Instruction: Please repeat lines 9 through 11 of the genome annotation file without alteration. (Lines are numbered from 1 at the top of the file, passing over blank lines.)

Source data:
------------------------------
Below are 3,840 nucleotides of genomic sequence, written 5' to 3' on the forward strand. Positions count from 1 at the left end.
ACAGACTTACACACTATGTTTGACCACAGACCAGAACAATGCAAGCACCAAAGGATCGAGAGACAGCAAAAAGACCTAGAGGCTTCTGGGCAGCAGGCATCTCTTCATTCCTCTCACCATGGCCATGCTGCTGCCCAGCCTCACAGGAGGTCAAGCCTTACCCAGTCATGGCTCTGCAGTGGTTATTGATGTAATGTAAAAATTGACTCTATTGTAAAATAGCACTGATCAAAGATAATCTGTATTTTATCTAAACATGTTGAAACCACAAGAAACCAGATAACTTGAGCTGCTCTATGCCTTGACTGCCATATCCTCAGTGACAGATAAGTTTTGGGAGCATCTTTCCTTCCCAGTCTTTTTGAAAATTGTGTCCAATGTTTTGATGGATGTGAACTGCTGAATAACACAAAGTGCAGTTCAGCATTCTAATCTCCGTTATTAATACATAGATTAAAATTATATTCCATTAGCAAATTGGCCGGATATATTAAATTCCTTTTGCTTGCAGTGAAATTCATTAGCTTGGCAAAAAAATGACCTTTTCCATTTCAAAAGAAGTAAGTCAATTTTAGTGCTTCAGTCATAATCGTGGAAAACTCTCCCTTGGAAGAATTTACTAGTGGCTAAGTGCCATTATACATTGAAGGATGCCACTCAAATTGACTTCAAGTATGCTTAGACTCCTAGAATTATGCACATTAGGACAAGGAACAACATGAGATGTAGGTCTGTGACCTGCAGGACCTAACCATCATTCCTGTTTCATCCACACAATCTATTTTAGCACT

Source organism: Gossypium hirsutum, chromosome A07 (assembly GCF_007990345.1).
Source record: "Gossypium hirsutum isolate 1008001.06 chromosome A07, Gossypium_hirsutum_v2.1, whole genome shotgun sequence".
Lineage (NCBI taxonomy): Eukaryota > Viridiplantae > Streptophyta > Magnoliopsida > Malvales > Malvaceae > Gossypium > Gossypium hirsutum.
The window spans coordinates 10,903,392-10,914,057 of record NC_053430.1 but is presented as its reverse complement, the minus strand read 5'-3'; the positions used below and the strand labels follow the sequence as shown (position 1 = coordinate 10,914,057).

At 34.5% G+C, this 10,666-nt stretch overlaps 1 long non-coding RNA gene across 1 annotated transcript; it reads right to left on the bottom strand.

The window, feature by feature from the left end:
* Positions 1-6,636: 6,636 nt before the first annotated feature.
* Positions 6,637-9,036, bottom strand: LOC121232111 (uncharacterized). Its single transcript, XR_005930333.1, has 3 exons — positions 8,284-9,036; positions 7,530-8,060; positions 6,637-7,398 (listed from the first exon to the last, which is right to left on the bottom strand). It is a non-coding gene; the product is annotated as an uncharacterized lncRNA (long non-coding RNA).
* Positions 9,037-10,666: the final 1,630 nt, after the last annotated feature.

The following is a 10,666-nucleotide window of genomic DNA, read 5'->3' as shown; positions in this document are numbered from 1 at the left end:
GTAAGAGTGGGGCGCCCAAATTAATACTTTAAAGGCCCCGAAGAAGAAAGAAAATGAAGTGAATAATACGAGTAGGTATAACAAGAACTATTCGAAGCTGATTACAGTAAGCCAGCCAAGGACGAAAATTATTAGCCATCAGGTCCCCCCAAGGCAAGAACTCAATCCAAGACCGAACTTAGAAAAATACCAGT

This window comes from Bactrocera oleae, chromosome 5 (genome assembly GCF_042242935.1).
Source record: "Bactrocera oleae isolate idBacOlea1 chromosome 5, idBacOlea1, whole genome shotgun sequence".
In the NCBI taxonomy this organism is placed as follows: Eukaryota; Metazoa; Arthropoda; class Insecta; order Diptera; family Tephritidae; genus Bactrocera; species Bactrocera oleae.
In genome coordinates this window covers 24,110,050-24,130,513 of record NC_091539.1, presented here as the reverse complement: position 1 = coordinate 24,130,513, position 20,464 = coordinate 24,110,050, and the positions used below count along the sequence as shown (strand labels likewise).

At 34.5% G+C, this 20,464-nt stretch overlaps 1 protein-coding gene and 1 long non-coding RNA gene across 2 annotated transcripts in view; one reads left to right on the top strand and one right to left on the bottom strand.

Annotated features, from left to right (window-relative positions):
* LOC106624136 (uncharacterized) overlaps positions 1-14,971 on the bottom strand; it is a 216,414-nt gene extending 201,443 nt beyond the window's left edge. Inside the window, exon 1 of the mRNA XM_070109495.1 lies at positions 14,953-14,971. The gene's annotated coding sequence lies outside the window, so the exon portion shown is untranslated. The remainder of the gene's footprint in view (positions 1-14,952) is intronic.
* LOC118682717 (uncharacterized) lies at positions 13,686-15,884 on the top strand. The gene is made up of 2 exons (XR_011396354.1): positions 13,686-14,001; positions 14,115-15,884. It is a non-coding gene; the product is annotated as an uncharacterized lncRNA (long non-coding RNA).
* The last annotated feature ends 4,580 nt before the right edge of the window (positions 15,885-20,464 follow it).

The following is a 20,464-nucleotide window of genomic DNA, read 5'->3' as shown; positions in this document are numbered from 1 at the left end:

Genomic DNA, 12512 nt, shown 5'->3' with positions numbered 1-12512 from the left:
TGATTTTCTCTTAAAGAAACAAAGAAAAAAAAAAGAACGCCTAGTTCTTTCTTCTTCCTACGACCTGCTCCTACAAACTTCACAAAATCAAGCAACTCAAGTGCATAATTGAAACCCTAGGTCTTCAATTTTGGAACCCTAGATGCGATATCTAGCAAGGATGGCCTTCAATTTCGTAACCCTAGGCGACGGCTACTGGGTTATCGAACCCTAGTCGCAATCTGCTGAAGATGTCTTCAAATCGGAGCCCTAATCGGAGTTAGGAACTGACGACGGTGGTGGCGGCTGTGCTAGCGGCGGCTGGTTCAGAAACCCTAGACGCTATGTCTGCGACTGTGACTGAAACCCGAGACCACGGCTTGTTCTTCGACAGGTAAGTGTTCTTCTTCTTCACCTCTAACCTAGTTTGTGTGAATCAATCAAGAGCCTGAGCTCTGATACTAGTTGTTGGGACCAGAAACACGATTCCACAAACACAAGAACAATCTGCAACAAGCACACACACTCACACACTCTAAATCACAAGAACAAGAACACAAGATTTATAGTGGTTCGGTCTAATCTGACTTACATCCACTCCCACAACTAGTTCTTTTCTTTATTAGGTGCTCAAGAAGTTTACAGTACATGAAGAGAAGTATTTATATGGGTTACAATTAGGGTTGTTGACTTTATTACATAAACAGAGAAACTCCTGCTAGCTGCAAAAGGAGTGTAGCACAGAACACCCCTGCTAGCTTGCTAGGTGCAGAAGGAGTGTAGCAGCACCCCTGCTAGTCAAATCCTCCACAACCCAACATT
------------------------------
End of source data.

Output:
* Positions 1-6,636: 6,636 nt before the first annotated feature.
* Positions 6,637-9,036, bottom strand: LOC121232111 (uncharacterized). Its single transcript, XR_005930333.1, has 3 exons — positions 8,284-9,036; positions 7,530-8,060; positions 6,637-7,398 (listed from the first exon to the last, which is right to left on the bottom strand). It is a non-coding gene; the product is annotated as an uncharacterized lncRNA (long non-coding RNA).
* Positions 9,037-10,666: the final 1,630 nt, after the last annotated feature.